227464 Risks & Barriers Faced by Youth Infected with HIV Transitioning from Pediatric to Adult Health Care Settings

Tuesday, November 9, 2010 : 8:30 AM - 8:50 AM

Marion Donohoe, DNP CPNP , College of Nursing, University of Tennessee Health Science Center, Memphis, TN
Kim Allison, MS, RN , Department of Infectious Diseases, St Jude Children's Research Hospital, Memphis, TN
Katherine Knapp, MD , Department of Infectious Diseases, St Jude Children's Research Hospital, Memphis, TN
Patricia Garvie, PhD , Behavioral Medicine, St Jude Children's Research Hospital, Memphis, TN
Patricia M. Speck, DNSc, APN, FNP-BC, FAAN , Primary Care and Public Health Nursing, University of Tennessee Health Science Center College of Nursing, Memphis, TN
With the advent of highly active antiretroviral therapy (HAART), more youth with HIV infection are surviving through adolescence into adulthood, and with the advances in medical management, HIV has been reclassified as a chronic rather than a terminal illness. Adolescents may find the transition to adult health care difficult in part due to the coordinated comprehensive individualized services they receive in the pediatric health care system, which does not prepare them for the autonomy expected of them by the adult health care system. PURPOSE: The purpose of this study was to identify the risks and barriers to successful transition to adult heath care by youth infected with HIV and inform development of an effective model of transition. METHODS: Medical records of 13-24 year-old youth with HIV who attend an urban outpatient clinic were retrospectively evaluated after IRB approval using a comprehensive tool that was designed by content experts to identify risks and barriers facing the youth. Demographic/medical data included academic achievement, employment, IQ, adherence, and personal history of loss/death of a loved one, mental health diagnosis, suicide ideation/attempt, and childhood trauma, including family stability, interfacing with legal systems, substance use, early sexual debut, and sexual abuse. RESULTS: Analyses revealed a disadvantaged and “never –served” population disproportionately African American (91%) with a history of risky sexual behaviors and early sexual debut (77%), loss/death of a family member (74%), family abandonment (73%), sexual abuse (41%), substance use (64%), poor educational attainment (57%), mental health diagnosis (49%), and suicide ideation/attempt (21%). CONCLUSIONS: The tool was successful in identifying needs and barriers of youth with HIV. Data informed the development and implementation of a program to ensure successful transition of youth infected with HIV to adult health care. Findings also indicate a need for early and comprehensive assessment, identification of vulnerabilities, and intervention for adverse childhood events (ACE), in order to reduce subsequent risk for violence and behaviors facilitating transmission of HIV and behaviors leading to early death.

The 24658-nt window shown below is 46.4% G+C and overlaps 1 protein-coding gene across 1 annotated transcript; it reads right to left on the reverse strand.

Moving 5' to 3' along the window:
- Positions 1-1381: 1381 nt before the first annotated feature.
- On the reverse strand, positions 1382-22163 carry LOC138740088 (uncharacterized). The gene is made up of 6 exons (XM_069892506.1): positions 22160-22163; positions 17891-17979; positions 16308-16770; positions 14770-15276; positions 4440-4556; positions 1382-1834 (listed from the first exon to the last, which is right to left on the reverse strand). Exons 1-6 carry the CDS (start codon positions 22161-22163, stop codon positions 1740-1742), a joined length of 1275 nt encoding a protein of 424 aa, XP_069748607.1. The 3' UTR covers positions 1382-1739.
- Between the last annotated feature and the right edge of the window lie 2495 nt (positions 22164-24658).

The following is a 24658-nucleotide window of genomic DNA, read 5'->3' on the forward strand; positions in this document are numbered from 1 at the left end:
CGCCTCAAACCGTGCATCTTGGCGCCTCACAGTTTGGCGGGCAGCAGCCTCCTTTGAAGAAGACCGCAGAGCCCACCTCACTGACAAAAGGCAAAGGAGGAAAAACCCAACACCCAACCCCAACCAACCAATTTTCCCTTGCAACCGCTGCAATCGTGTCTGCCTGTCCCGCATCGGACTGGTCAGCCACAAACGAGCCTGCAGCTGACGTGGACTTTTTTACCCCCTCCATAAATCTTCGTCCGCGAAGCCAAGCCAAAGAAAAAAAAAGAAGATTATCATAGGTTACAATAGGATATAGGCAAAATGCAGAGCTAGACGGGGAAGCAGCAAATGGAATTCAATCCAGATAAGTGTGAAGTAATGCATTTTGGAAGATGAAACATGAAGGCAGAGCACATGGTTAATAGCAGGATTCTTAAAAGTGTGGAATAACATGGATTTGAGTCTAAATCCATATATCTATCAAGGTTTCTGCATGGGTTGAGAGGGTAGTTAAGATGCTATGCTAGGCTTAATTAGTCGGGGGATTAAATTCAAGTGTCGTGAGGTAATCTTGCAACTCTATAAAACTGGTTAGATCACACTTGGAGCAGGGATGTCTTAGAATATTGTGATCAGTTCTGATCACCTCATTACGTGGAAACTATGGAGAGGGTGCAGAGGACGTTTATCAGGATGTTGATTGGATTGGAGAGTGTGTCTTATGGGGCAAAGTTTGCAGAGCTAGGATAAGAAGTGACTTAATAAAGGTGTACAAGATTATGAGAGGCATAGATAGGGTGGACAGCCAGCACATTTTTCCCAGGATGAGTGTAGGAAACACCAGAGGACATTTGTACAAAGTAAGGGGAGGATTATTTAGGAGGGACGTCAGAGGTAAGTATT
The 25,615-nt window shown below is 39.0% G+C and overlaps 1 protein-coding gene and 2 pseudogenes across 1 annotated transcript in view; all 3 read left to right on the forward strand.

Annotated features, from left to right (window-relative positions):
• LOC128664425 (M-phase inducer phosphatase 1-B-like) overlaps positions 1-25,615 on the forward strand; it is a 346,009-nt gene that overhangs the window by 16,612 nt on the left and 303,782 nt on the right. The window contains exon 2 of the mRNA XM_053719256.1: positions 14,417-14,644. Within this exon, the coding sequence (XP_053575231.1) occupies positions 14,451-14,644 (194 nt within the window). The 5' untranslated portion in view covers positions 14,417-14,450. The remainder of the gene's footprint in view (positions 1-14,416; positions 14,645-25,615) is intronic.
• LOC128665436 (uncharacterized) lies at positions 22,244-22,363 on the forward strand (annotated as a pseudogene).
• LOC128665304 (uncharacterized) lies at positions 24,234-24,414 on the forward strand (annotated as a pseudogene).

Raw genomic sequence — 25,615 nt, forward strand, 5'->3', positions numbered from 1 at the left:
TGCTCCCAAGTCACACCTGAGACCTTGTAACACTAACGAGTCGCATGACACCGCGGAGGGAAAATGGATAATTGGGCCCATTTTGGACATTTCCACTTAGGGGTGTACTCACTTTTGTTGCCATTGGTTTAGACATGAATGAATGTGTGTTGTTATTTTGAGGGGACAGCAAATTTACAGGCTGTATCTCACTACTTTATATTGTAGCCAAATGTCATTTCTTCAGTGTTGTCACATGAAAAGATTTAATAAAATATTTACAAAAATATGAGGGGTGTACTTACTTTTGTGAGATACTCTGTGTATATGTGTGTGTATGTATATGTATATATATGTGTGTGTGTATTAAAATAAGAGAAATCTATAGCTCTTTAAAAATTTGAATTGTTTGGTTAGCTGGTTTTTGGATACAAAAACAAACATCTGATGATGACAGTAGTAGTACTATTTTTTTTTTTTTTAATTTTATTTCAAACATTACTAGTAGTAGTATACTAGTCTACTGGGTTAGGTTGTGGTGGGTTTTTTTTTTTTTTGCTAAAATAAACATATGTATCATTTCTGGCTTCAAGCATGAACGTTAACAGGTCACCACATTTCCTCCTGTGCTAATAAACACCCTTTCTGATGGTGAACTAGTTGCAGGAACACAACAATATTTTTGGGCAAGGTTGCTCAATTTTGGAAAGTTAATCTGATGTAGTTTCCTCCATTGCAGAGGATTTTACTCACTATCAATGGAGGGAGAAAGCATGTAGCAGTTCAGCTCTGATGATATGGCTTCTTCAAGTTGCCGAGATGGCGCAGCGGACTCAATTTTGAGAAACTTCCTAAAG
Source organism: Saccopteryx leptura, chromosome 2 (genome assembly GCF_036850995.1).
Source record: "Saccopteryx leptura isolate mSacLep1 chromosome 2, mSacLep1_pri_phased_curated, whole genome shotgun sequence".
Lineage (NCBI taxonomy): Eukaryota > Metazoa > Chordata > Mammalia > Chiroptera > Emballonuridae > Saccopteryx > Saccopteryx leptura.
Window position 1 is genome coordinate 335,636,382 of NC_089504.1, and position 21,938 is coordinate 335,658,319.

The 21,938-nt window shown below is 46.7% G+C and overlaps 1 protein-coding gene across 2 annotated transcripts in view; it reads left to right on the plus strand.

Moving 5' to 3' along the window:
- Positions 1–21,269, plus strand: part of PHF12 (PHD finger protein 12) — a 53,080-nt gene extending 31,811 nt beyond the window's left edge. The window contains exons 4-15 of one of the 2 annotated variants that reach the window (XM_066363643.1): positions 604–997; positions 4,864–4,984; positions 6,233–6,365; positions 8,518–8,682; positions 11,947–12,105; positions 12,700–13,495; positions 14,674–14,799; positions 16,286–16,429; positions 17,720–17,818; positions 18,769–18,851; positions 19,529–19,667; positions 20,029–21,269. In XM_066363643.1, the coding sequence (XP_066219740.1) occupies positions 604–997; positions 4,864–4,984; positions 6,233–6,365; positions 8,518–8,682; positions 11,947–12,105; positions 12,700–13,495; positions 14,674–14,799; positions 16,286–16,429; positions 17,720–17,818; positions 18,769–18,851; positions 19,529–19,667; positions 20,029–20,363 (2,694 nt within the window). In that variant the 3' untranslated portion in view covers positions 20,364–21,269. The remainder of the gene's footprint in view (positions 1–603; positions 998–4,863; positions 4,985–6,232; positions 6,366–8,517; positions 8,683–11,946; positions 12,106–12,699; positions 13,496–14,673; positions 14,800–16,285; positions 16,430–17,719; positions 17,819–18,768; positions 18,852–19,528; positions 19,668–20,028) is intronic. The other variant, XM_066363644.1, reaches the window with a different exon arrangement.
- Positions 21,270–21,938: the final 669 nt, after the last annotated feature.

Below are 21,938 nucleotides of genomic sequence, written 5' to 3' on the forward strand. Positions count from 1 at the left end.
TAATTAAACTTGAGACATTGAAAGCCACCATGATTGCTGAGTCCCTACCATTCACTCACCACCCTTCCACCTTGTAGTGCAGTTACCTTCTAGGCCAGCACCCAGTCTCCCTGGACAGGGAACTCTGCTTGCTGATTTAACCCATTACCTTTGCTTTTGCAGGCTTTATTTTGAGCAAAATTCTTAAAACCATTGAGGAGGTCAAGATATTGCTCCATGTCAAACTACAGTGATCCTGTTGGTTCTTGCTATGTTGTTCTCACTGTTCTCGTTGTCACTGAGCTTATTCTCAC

Learning Areas:
Assessment of individual and community needs for health education
Public health or related nursing
Social and behavioral sciences

Learning Objectives:
Identify Risks and Barriers of Youth infected with HIV when transitioning from pediatric health care settings to adult health care settings.

Keywords: HIV/AIDS, Adolescents

Presenting author's disclosure statement:

Qualified on the content I am responsible for because: I am the doctorally prepared nurse. Also, I am the PI of this study by filing IRB application and conducting chart review.
Any relevant financial relationships? No

I agree to comply with the American Public Health Association Conflict of Interest and Commercial Support Guidelines, and to disclose to the participants any off-label or experimental uses of a commercial product or service discussed in my presentation.